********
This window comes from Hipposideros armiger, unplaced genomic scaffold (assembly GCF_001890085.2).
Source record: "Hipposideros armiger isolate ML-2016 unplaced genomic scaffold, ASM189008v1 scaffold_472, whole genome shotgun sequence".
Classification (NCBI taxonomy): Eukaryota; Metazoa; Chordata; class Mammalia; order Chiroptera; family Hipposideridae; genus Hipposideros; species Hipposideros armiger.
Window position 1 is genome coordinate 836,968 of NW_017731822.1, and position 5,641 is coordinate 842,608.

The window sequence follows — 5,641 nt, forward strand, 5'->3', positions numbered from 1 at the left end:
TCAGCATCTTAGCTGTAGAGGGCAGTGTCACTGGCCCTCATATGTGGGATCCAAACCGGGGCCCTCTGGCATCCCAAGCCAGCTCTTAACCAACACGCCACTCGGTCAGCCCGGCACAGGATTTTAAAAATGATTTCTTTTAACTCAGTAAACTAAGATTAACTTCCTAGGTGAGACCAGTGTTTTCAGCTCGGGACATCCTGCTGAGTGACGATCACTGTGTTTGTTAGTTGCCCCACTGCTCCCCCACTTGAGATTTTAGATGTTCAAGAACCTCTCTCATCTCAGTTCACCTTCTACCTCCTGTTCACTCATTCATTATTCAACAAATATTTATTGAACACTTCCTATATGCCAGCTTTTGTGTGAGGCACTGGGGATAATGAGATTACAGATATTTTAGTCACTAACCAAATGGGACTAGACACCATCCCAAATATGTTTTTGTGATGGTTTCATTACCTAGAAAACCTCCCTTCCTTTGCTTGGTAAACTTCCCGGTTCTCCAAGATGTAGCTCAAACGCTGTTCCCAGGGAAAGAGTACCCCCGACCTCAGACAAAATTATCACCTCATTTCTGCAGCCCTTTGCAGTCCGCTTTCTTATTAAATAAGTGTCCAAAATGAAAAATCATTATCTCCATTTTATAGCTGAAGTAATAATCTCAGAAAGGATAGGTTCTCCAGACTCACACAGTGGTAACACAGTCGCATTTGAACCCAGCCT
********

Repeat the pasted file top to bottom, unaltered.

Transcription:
This window comes from Hipposideros armiger, unplaced genomic scaffold (assembly GCF_001890085.2).
Source record: "Hipposideros armiger isolate ML-2016 unplaced genomic scaffold, ASM189008v1 scaffold_472, whole genome shotgun sequence".
Classification (NCBI taxonomy): Eukaryota; Metazoa; Chordata; class Mammalia; order Chiroptera; family Hipposideridae; genus Hipposideros; species Hipposideros armiger.
Window position 1 is genome coordinate 836,968 of NW_017731822.1, and position 5,641 is coordinate 842,608.

The window sequence follows — 5,641 nt, forward strand, 5'->3', positions numbered from 1 at the left end:
TCAGCATCTTAGCTGTAGAGGGCAGTGTCACTGGCCCTCATATGTGGGATCCAAACCGGGGCCCTCTGGCATCCCAAGCCAGCTCTTAACCAACACGCCACTCGGTCAGCCCGGCACAGGATTTTAAAAATGATTTCTTTTAACTCAGTAAACTAAGATTAACTTCCTAGGTGAGACCAGTGTTTTCAGCTCGGGACATCCTGCTGAGTGACGATCACTGTGTTTGTTAGTTGCCCCACTGCTCCCCCACTTGAGATTTTAGATGTTCAAGAACCTCTCTCATCTCAGTTCACCTTCTACCTCCTGTTCACTCATTCATTATTCAACAAATATTTATTGAACACTTCCTATATGCCAGCTTTTGTGTGAGGCACTGGGGATAATGAGATTACAGATATTTTAGTCACTAACCAAATGGGACTAGACACCATCCCAAATATGTTTTTGTGATGGTTTCATTACCTAGAAAACCTCCCTTCCTTTGCTTGGTAAACTTCCCGGTTCTCCAAGATGTAGCTCAAACGCTGTTCCCAGGGAAAGAGTACCCCCGACCTCAGACAAAATTATCACCTCATTTCTGCAGCCCTTTGCAGTCCGCTTTCTTATTAAATAAGTGTCCAAAATGAAAAATCATTATCTCCATTTTATAGCTGAAGTAATAATCTCAGAAAGGATAGGTTCTCCAGACTCACACAGTGGTAACACAGTCGCATTTGAACCCAGCCT